New York City’s Montefiore Medical Center admitted its first COVID-19 patient on March 11. “That’s when the gates opened,” says Kenneth J. Schaefle ’90, a member of the hospital’s global health faculty group.
An assistant professor of medicine at the Albert Einstein School of Medicine in New York, Schaefle was pulled in alongside urologists, rheumatologists, ophthalmologists — almost anyone with a medical degree in the hospital system — to help with the Bronx hospital’s COVID response.
By mid-April Schaefle was working 12-hour, seven-day rotations in the inpatient ward, where up to 90% of the admissions resulted from COVID. Schaefle estimated that two-thirds of those patients were over age 65. “Not only was it a new disease we had never seen before,” he says, “but it's a set of patients who are exceptionally fragile. On top of that we had to exclude visitors, so the patients couldn't get sort of an anchoring visit of a familiar face. Instead it was a parade of people in protective gear.”
“It’s been brutal,” Schaefle acknowledges. To deal with the emotional demands, the hospital changed its rotation system from two-week to one-week shifts because the mortality is higher than most physicians have ever seen before.
“I’d seen this level of mortality because I’ve worked in Africa,” says Schaefle, who spends three months a year in Uganda teaching U.S. medical students and residents how to practice medicine with minimal equipment. “But it is common for an attending physician in an American hospital to do a two-week duty and not have a single patient die. And with this disease people were dying every day or every other day.”
Schaefle says he and his colleagues have implemented some heartwarming changes in patient protocol. “We call families in advance when things are looking bad and use our own cellphones to do FaceTime so these people can see their loved ones and maybe hear them speak for what could be the last time,” he says. “That’s been a very positive development in medical practice because it's very inclusive and loving, and it gives the family something to hold onto.”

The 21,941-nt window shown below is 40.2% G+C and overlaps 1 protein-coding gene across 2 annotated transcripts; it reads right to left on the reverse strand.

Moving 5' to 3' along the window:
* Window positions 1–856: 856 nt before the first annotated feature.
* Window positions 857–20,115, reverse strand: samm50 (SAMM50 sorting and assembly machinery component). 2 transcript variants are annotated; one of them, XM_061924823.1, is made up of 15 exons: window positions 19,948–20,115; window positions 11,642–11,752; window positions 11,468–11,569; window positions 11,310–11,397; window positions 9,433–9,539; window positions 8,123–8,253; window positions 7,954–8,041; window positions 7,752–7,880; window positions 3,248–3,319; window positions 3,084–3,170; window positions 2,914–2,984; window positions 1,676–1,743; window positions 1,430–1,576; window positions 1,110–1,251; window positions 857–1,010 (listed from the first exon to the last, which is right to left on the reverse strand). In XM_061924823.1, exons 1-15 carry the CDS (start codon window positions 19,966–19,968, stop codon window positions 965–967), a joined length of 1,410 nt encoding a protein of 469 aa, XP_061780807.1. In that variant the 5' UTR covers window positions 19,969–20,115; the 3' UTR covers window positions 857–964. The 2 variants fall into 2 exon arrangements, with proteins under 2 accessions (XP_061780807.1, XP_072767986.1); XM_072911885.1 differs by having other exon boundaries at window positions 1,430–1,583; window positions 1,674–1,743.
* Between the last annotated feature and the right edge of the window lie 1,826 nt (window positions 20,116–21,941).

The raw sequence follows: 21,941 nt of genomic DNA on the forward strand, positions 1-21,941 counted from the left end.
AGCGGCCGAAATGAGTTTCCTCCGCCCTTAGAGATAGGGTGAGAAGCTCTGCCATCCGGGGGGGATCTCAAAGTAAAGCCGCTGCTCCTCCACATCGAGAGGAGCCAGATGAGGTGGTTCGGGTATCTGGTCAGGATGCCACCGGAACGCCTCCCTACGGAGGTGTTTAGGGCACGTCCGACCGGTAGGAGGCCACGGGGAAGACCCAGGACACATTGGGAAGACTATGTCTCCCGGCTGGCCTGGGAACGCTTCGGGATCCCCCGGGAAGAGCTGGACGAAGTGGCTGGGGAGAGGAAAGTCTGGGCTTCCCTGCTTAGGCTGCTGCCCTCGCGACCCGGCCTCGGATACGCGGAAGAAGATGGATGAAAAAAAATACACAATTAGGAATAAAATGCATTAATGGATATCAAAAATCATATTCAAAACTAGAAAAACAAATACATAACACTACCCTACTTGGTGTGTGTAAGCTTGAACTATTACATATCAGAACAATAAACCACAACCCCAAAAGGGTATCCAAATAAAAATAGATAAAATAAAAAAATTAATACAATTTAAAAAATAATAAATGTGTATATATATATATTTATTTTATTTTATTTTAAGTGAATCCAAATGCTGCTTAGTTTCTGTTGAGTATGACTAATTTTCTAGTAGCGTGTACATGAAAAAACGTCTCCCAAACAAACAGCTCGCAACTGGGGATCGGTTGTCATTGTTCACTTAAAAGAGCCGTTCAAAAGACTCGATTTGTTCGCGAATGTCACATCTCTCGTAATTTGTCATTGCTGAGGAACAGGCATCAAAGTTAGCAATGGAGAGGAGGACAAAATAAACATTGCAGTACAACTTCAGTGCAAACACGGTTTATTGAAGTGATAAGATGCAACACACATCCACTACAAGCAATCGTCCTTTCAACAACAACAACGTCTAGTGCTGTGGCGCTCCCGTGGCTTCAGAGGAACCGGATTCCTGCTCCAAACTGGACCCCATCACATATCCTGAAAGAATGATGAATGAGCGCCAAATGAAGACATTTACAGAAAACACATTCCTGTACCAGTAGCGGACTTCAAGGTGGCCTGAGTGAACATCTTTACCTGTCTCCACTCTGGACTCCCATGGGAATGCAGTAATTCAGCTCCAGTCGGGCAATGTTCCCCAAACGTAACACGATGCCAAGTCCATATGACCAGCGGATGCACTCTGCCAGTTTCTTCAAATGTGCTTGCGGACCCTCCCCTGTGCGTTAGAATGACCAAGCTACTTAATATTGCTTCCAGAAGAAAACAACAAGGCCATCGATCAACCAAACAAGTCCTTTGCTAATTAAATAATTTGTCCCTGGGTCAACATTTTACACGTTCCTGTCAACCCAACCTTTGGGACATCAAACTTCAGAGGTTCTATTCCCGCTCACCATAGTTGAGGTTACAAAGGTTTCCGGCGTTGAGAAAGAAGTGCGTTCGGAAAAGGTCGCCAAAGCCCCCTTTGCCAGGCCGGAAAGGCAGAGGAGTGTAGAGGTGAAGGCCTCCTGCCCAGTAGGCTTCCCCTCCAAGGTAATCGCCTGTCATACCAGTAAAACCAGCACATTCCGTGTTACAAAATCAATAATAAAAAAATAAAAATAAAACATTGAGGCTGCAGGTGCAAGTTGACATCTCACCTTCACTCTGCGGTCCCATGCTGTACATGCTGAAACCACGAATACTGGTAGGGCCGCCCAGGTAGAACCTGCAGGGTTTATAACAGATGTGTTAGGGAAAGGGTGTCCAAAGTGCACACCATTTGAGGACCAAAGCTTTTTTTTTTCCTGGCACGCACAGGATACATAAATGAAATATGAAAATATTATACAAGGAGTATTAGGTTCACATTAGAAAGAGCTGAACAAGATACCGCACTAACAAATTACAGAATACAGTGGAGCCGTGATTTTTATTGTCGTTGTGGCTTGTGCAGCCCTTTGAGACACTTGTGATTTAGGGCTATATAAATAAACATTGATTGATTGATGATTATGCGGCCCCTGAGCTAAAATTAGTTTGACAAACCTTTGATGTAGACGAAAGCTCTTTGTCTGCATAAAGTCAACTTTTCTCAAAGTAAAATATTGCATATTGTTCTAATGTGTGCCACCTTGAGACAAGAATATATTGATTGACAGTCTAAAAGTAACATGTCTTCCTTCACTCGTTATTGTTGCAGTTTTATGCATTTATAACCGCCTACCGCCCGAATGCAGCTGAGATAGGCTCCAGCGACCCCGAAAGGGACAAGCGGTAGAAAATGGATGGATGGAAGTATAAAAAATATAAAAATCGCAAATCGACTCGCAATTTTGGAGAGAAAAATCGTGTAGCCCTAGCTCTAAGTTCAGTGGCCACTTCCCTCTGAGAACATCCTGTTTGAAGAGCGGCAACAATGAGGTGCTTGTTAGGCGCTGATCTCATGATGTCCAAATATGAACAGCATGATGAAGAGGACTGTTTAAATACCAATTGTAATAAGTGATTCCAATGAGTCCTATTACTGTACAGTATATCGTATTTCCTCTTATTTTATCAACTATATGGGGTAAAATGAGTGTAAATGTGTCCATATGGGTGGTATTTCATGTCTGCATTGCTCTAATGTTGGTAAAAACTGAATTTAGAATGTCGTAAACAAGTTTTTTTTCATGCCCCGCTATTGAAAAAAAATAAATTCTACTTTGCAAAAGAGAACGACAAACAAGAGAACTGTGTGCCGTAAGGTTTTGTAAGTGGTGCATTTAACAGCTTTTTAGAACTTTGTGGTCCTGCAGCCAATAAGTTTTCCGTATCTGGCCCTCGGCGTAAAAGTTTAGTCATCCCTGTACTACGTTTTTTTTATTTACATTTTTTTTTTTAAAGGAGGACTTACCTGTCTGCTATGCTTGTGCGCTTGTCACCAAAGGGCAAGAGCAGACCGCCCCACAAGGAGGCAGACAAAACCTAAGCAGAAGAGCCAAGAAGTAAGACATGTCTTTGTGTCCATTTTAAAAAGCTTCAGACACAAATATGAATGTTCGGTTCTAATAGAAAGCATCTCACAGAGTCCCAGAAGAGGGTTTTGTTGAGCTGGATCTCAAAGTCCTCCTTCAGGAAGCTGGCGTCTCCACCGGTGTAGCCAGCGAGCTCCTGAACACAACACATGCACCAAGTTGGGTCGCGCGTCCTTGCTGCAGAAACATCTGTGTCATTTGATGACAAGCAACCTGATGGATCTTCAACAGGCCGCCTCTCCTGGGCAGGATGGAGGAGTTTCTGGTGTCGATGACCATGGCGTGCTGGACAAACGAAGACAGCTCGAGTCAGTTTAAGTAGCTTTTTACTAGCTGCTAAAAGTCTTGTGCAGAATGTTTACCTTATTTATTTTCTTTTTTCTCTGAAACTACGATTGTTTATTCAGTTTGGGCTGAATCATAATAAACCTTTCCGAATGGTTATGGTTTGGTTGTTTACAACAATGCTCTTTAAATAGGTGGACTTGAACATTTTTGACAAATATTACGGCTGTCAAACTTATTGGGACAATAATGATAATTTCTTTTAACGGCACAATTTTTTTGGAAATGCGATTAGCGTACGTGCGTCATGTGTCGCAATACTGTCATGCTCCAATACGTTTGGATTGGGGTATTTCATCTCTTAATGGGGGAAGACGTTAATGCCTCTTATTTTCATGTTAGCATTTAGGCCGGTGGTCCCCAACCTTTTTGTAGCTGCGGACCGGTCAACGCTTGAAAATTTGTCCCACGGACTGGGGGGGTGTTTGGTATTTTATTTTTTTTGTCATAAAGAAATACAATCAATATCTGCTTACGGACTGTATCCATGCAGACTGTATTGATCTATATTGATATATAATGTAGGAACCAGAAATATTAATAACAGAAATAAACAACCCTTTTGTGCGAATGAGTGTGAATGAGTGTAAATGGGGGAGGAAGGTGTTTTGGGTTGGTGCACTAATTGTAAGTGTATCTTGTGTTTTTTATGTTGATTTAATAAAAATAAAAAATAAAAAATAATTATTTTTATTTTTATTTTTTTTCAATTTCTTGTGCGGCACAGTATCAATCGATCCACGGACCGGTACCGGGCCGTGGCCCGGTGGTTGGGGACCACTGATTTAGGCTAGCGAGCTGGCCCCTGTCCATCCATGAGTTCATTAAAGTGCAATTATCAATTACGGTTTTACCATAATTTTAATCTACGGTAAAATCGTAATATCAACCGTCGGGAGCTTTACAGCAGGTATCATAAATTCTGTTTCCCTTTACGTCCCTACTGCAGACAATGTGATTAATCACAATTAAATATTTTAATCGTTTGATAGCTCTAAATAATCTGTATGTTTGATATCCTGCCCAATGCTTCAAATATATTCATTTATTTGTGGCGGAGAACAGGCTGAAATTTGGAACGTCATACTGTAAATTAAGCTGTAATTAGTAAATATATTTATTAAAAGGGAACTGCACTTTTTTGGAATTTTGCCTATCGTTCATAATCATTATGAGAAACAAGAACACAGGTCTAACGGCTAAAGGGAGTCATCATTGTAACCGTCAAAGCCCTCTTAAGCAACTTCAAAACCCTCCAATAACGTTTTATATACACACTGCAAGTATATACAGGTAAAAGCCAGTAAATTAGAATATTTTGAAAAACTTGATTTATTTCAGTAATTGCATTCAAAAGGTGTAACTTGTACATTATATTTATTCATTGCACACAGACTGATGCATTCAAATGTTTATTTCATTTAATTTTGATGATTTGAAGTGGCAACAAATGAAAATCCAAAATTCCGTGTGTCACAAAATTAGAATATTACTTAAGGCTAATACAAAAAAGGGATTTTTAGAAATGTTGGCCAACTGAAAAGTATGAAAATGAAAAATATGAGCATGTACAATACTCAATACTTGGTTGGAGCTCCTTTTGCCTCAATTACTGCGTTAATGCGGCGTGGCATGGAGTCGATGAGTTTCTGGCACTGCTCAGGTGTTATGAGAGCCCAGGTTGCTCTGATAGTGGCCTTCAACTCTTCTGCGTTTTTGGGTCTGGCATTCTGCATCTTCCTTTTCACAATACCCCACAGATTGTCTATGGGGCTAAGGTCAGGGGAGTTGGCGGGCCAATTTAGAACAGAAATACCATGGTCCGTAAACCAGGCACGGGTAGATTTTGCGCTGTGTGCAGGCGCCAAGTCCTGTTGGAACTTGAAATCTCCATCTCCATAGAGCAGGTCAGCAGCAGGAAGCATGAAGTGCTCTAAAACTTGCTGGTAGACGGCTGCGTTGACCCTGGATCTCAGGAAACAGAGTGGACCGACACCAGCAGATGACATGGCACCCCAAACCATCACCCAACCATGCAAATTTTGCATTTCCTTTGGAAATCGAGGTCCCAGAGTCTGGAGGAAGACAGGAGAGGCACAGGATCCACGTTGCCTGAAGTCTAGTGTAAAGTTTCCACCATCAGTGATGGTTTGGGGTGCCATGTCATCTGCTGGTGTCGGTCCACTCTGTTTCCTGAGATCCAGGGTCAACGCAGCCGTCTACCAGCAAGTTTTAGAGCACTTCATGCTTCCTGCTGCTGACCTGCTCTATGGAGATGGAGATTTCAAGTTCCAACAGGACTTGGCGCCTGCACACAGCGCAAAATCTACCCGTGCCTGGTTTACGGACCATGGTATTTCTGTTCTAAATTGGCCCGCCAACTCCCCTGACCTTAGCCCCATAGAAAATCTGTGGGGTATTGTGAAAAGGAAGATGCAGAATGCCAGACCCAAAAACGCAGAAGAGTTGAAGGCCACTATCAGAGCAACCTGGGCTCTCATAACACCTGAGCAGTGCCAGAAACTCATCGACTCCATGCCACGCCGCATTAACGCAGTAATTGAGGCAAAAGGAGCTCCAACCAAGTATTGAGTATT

There have been other silver linings in the pandemic response. One long-term effect, Schaefle says, is that telemedicine will become much more mainstream. “Four out of five times I can meet a patient’s needs with telemedicine,” he says. “It's an advancement that’s long overdue.”
And he appreciates the unprecedented international cooperation among physicians from around the world. Many doctors in China and Italy shared unpublished research to help establish best practices in the race to battle COVID. “It’s incredible that people would work the whole day and then log in at night, and there would be these open-access conversations,” Schaefle says. “People were very honest. No one was a cowboy claiming to have the magic bullet.”
Open communication is something Schaefle knows a thing or two about. He and fellow Northwestern alumni Andrew Moskos ’90 and Jonathan Rosenfeld ’90 founded the Boom Chicago comedy theater in Amsterdam in 1993. Schaefle left Boom Chicago in 2006 to pursue medicine and graduated from the Albert Einstein School of Medicine in 2014.
“I worked with Seth Meyers and Jordan Peele” Schaefle says, “and I learned from them and other cast members how to speak to the room, include everybody — how to generate enough energy that you’re present but also make it about them so that they’re present and then get a communication channel going. I learned how to address people, and that’s important when you meet a patient or their family for the first time.”